On the Cycladian island of Sifnos, Sunday's dinner is in the oven the night before: a gloriously mellow soup of only chickpeas and onions, sparingly spiced, it simmers all night in a special clay vessel. In the smaller villages, the vessels are brought to the town bakers' on Saturday night, and next day, it is often the men who solemnly attend to the carrying of the pot back home for Sunday lunch. The island is known for its potters and pottery - no surprise that its most famous dish has its own dedicated piece of crockery - the skepastaria, pictured at the right.
Along with the unique clay pot, villagers insist that the specialness of their soup comes from using the purest rainwater, the freshest onions, and the tangy unfiltered olive oil from their own orchards. Not to mention the somewhat idiosynchratic mensural technique for guaranteeing the right amount of water! A local recipe source says that you add water to the crock pot and cant the vessel. When the water reaches the rim of the tilted vessel, the beans should be completely covered by the water. As it turns out, not all chickpeas are alike, some swell in the soaking more than others. So, the Sifnos cooks have an approximate starting measure of chickpeas (usually a kilogram), and then the amount of water depends on how they respond to the soak. The trick of adding water until the beans are covered in a tilted vessel works perfectly!
I first discovered this soup in a recipe from Paula Wolfert. She calls it Clay Pot Chickpea Soup in her book, The Slow Mediterrenean Kitchen. While acknowledging the Sifnian tradition of overnight cooking, Wolfert develops a somewhat quicker cooking version. This is a bit of a delicious irony: for her slow cooking bible, Wolfert speeds up the original recipe! The soup is very good just as she designs it, and I loved it enough to repeat it often, always promising myself to try out the longer slower cooking method next time.
And I eventually did. With utterly marvelous results:
The chickpeas, which never really got soft enough by the Wolfert method, were meltingly tender. The broth, too, was darker and richer. I'd like to think it was the perfectly imprecise measurement of the water! As for rainwater, I passed. Bottled water will do, if tap is not fine enough in your area. A clay pot to my mind is essential. I used a thinly glazed Amnion clay pot - they don't make this artisinal crockery any longer, but mine has been my bean pot of choice for almost 30 years. And instead of slow cooking all night, started mine in the morning and had it ready for for dinner.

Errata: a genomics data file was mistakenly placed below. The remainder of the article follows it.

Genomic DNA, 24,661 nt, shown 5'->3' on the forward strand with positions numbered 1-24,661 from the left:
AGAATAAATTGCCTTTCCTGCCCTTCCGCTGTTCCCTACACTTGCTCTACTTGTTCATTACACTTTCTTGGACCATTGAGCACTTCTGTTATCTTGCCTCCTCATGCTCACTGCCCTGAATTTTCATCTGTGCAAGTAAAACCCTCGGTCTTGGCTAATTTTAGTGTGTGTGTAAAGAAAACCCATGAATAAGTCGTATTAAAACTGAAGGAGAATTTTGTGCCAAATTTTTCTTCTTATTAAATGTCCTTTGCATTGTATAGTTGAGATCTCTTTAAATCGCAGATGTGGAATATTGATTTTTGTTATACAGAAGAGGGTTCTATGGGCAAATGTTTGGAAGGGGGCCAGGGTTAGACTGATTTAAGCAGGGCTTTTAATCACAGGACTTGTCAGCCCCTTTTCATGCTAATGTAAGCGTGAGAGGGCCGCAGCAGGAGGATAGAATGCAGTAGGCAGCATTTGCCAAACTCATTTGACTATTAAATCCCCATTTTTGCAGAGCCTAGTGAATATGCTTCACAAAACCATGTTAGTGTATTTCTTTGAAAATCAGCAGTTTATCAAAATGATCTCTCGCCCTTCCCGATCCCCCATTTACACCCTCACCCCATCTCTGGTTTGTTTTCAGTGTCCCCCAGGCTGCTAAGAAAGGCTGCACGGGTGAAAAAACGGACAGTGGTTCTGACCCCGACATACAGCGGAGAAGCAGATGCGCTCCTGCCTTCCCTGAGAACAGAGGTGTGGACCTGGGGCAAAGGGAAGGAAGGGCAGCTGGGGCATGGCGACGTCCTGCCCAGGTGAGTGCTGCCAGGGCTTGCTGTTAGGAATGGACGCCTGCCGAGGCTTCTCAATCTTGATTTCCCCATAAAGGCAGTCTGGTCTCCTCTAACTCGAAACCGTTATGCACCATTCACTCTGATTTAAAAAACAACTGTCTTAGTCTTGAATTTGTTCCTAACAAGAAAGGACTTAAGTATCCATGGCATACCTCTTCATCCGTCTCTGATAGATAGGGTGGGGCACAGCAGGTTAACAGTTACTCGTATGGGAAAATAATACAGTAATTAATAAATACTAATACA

2 cups chickpeas, soaked overnight.
2 tsp. baking soda
1/2 cup best olive oil
2 medium red onions, chopped in a food processor
1-1/2 tsp. kosher salt, bay leaf optional
flour and water to make paste seal for the clay pot.
freshly ground pepper
plenty of lemon quarters
finely minced parsely
A note about soaking. Best to begin the night before. In the AM, rinse and drain, then store in the refrigerator covered with water until you prepare the soup. One hour before you are ready to assemble the soup, remove from the refrigerator and add the baking soda. Then rinse and drain once more before cooking.
Assembling the soup:
Using a processor (a mini is just perfect) chop the onions very fine. Put the rinsed chickpeas into the pot, then add the onions, salt and optional bay leaf.
Pour in the olive oil and mix gently with a wooden spoon. Add water as described above: pour in enough to cover, then tilt the pot and continue to add water until water reaches the lowered rim and still well covers the beans.
Cover your pot and make a seal out of flour and water. Start with a cup of flour, adding water and more flour until you have enough to make a seal ring between the pot and cover.
Here is how the prepped Amnionware looks - pot sealed tight with the ring of moist dough.
Place the pot in a cold oven. Turn the dial to 425, and when the temperature is reached, about 15 minutes depending on the oven, reduce the temperature to 150 to 200 degrees and cook all day - six to seven hours will be fine. Then turn the oven off and count the minutes until dinner. The aromas will surely test your will power, and the sight of the finished dish with its handsome collar will definitely work for eye candy: